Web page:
Flawed Texts and Verbal Icons

Paper Text – $19.95

ISBN 978-0-8101-0667-3
Publication Date
January 1996
Page Count
249 pages
Trim Size
6 x 9

Flawed Texts and Verbal Icons

Literary Authority and American Fiction
Hershel Parker

An evaluation of the importance of textual criticism in evaluation of important literary works, based on his study of important American literary works by authors such as James, Crane, and Mailer.
About the Author

Hershel Parker is H. Fletcher Brown Professor of American Romanticism at the University of Delaware and Associate General Editor of the Northwestern-Newberry Edition of The Writings of Herman Melville. He is editor of several collections on Melville, including collaborations with Harrison Hayford on the Norton Critical Edition of Moby-Dick and Norton "Moby-Dick" as Dubloon and with Brian Higgins on the G. K. Hall Critical Essays on Hermann Melville's "Pierre" and Critical Essays on Herman Melville's "Moby-Dick," and is also editor of the 1820-65 section in the Norton Anthology of American Literature. His Flawed Texts and Verbal Icons: Literary Authority in American Fiction was published in 1984 by Northwestern University Press.
"Flawed Texts & Verbal Icons is a passionate, unsparing, brilliant, and witty bok. Above all, it is an important book--a principled manifesto whose implications are revolutionary not just for textual scholars or for critics of American fiction but for the entire field of literary study. Henceforth, critics who overlook or lightly dismiss Hershel Parker's argument will do so at their peril." --Frederick Crews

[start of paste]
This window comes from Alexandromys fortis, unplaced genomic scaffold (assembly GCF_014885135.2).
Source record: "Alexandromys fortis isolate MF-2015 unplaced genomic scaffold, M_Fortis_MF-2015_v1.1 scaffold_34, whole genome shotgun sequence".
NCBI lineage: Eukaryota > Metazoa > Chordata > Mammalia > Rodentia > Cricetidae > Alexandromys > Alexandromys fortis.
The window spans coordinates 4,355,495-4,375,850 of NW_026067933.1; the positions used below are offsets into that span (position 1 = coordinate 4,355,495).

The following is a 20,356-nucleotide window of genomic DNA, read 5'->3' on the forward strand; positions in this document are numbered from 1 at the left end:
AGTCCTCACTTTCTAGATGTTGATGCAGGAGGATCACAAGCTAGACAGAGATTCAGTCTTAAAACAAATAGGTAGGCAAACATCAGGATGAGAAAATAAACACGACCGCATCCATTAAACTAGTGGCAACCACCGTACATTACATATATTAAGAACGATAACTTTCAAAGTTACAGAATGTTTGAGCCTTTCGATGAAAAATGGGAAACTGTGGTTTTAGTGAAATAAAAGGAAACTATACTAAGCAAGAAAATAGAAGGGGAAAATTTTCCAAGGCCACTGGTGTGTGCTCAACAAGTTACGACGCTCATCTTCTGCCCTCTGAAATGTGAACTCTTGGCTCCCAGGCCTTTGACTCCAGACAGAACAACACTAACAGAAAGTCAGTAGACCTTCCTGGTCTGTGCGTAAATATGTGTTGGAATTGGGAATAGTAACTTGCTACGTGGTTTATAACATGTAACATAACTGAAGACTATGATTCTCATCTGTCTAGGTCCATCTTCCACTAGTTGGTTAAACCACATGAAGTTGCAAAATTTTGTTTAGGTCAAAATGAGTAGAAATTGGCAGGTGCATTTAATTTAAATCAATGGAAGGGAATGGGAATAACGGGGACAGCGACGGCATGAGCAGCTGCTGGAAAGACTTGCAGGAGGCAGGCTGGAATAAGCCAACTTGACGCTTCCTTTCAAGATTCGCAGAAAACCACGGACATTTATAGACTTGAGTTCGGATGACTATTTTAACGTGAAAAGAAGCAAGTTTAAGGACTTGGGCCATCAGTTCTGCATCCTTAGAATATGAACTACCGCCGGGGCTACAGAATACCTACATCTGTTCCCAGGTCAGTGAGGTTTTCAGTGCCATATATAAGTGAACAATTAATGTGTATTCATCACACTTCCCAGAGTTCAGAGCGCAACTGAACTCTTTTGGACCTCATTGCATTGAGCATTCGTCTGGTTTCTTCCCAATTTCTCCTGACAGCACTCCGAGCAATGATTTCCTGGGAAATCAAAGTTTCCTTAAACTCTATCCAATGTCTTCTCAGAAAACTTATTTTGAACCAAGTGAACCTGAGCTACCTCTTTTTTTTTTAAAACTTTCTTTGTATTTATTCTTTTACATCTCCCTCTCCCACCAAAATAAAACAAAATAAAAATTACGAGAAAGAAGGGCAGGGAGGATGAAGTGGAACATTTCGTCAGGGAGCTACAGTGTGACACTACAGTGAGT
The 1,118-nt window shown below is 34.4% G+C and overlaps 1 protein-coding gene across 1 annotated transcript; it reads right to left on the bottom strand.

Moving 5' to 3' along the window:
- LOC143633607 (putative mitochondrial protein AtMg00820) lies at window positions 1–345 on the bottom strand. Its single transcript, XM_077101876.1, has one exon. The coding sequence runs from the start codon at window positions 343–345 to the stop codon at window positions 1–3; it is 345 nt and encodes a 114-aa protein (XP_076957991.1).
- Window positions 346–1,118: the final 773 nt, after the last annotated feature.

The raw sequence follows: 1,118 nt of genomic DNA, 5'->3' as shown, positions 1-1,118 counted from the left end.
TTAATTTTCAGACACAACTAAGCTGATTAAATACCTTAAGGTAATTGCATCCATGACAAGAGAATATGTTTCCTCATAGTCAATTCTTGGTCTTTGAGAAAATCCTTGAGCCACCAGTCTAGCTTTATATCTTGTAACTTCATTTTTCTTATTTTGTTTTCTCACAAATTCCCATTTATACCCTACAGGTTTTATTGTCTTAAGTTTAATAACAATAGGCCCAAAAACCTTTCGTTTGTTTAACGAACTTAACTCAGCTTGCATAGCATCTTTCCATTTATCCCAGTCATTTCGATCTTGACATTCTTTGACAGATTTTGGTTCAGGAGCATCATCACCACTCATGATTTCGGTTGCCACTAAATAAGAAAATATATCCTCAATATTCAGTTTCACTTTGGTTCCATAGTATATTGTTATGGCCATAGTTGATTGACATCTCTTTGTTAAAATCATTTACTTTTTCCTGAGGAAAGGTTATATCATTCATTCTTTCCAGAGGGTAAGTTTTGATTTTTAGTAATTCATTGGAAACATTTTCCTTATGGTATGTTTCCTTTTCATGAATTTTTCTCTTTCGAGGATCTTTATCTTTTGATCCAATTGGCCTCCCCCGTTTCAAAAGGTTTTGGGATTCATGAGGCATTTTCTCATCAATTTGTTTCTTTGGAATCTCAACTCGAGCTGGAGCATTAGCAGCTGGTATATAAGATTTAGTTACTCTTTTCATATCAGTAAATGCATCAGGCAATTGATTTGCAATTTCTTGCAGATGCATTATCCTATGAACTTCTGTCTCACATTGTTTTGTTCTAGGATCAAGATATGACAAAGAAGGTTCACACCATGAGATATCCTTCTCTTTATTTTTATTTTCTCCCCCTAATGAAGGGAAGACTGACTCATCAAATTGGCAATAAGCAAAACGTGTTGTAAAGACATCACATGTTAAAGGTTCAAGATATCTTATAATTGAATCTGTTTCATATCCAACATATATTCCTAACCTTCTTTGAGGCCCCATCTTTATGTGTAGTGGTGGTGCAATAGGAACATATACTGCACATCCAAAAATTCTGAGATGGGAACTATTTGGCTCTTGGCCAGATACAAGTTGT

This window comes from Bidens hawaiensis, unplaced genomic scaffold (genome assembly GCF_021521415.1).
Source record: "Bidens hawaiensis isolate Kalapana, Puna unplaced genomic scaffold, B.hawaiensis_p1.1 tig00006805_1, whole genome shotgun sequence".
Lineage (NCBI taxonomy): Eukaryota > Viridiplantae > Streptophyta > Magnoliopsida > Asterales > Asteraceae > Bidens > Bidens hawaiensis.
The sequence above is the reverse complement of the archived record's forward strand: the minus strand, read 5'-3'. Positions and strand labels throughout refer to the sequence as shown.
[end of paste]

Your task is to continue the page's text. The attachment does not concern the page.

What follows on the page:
"Flawed Texts & Verbal Icons is wonderfully written and absolutely captivating. I look forward to the reviews; it should certainly stir things up." --Stanley Fish

"An important and comprehensively subversive book. Parker's intensive investigations of the perilous and sometimes disastrous textual histories of American novels—many of them victimized by their own authors—provide the basis for a tough-minded and zestfully combatitve attack on major aspects of modern editorial theory and practice on current critical assumptions about the 'authorless text.'"

—Michael Millgate, University of Toronto